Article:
A Classical Student by Anton Chekhov

In A Classical Student by Anton Chekhov we have the theme of fear, intelligence, discipline, selfishness and success. Taken from his Collected Story Stories collection the story is narrated in the third person by an unnamed narrator and from the beginning of the story it is clear that Chekhov is exploring the theme of fear. Vanya’s exams are to take place the following day and he is not at all confident that he will do well. In fact there is a sense that Vanya has allowed for himself to fail. This may be significant as Vanya is doing the exams to please his mother rather than himself. She wants Vanya to have a good job, one that pays well and takes the family out of poverty. Some critics might even suggest that Vanya’s mother is acting selfishly but her circumstances have to be taken into consideration. Life is not easy for Vanyas’ mother.

There is also a chance that Vanya is not self-disciplined to that he studying material he has little or no interest in his course work He does appear to be a bright  boy but his talents are not directed in the right way. Everything appears to be learnt in order to get a good job and support his family. If anything Vanya has no freedom to learn as he wishes. Which may be the case for many young men and women in Russia at the time the story was written.  There is also no disputing that Vanya is the cleverest member of his household. He is after all the only one going to school. Even if he does not like it. The fact that Vanya fails his exams is central to the idea of the story. His mother wants to beat him but she knows she is too weak and it is left to Kuporossov. A lodger in the home who does not really have the authority to beat someone who is not his son. He is chosen because he is successful in life and Vanya’s mother wants Vanya to be like him.

This comparison between Vanya and Kuporossov could have taken an alternative direction if Kuporossov had not beaten Vanya. He could have used words of encouragement to help Vanya pass this exams the next time he sat them. Instead Kuporossov acts as a foil to Vanya and punishes him severely. As though education was the only thing that mattered in life. It is also interesting that Vanka remains silent when he is being punished. It may not be the fact that the punishment is harsh but rather Vanka realises it is part and parcel of growing up. If he fails in something, no matter how difficult it may be, he is to be punished. Which may be Chekhov’s way of trying to highlight the patriarchal system that existed in Russia at the time. It is as though Vanya accepts the position he finds himself in.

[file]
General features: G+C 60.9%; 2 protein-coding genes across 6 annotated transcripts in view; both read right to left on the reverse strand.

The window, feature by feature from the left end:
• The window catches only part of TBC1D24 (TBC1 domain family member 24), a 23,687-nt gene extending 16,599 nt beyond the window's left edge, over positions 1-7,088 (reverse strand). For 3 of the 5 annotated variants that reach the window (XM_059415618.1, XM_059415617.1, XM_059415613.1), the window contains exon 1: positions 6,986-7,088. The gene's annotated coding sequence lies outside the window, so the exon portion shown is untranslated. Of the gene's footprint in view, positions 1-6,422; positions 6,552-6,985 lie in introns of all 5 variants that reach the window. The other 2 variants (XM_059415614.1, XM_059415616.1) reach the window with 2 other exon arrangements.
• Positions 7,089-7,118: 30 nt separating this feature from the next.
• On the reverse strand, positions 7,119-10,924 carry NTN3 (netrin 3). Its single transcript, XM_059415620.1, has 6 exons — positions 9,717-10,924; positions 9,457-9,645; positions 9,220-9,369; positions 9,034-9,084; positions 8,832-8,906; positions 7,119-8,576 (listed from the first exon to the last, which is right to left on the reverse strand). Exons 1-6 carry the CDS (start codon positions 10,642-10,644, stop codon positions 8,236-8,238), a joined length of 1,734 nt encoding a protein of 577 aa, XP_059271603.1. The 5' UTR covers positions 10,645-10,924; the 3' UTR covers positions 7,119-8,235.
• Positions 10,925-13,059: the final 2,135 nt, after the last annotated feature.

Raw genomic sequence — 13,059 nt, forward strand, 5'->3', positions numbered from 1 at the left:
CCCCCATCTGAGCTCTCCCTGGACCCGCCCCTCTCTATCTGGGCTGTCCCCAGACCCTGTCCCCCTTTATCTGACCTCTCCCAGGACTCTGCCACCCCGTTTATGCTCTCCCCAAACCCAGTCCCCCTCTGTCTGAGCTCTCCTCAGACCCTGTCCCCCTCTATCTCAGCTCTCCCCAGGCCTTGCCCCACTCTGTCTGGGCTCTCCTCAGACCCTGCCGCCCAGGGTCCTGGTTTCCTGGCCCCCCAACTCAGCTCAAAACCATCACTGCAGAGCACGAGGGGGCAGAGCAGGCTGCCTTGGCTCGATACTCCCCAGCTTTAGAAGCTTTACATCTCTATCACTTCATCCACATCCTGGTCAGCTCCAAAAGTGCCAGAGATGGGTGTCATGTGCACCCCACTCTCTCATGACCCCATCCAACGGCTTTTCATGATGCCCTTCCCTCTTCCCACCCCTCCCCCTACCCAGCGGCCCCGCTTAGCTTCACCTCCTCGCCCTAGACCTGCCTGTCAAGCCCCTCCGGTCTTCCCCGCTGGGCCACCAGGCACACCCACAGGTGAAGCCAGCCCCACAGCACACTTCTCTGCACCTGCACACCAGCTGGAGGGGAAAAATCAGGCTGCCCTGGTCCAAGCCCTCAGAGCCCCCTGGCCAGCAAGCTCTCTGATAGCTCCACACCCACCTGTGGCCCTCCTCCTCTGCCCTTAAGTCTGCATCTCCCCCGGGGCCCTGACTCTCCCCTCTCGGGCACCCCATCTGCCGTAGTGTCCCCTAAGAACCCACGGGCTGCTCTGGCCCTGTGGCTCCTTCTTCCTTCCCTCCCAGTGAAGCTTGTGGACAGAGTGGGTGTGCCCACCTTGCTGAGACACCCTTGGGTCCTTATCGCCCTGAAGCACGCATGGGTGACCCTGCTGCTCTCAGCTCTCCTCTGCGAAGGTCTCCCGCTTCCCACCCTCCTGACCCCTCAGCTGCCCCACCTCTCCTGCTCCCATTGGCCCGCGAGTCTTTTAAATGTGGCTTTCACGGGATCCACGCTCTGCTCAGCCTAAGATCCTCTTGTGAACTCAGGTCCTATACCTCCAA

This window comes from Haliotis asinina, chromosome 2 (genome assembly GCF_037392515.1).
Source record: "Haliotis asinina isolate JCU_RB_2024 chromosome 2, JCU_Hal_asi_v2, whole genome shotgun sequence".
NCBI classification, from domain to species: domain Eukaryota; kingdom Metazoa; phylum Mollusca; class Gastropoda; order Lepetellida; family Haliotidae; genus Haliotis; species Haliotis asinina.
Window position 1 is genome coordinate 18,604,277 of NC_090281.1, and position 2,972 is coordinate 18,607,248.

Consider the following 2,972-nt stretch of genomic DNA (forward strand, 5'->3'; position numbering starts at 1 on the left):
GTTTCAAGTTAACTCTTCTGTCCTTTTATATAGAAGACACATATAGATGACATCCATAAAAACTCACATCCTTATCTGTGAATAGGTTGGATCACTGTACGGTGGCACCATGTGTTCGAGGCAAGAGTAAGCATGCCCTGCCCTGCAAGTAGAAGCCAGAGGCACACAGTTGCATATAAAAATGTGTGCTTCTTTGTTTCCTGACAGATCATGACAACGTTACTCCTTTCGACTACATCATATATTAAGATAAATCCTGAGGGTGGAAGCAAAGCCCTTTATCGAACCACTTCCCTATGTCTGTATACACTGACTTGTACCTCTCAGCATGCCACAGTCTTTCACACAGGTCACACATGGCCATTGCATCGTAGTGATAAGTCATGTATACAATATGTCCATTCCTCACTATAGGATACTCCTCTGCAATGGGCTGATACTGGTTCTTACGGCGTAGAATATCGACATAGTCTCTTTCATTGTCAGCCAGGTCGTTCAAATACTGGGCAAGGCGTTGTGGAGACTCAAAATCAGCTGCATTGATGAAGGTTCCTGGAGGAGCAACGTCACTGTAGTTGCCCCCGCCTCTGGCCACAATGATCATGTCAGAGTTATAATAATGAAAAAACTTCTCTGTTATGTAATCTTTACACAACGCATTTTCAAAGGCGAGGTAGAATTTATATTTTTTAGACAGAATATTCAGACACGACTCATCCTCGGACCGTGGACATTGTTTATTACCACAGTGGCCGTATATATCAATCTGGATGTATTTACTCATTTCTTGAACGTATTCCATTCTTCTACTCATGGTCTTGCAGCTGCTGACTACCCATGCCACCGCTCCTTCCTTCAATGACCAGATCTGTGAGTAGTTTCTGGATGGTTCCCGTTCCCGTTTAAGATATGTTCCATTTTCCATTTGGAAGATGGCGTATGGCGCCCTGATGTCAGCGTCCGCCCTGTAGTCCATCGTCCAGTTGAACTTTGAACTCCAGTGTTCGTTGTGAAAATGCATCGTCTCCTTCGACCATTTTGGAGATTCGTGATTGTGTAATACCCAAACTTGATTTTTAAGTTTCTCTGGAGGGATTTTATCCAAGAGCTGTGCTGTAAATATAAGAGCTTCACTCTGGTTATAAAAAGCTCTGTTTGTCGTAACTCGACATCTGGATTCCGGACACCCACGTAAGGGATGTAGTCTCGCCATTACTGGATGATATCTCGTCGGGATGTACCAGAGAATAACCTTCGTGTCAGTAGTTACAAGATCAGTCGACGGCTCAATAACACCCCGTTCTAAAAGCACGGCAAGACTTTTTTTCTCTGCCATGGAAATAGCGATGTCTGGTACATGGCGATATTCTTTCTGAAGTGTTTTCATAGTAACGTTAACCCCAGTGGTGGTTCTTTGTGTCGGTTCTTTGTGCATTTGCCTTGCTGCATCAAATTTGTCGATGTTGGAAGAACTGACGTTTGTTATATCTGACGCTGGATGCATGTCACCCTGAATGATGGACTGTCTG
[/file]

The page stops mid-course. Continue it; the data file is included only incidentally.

The end of the story is also interesting as the matter of Vanka’s education has been decided. He will leave work and begin work in business. He has had no say in the matter and must follow the path directed to him by his mother. At no stage in the story does the reader suspect that Vanka is acting independently of others and making up his own mind as for what the future might hold for him. Just because Vanka failed his exams does not mean he cannot repeat them when his is more apt in doing do. However Vanka is forced to expect and respect his mother’s wishes though he is of an age when change, positive change is vital. Being a business clerk will bore Vanka who may have other opportunities and jobs in his mind. No body deserves to be judged on just one exam paper and this is what is happening to Vanka. An overpowering mother is deciding Vanka’s faith for the foreseeable future. Yet she may not fully understand Vanka’s goals and aspirations. The read loser in the story is Vanka and he may know this for himself, Any artistic endeavours are to be squashed and he is to become a business man’s clerk.

Cite Post
McManus, Dermot. "A Classical Student by Anton Chekhov." The Sitting Bee. The Sitting Bee, 6 Jun. 2020. Web.

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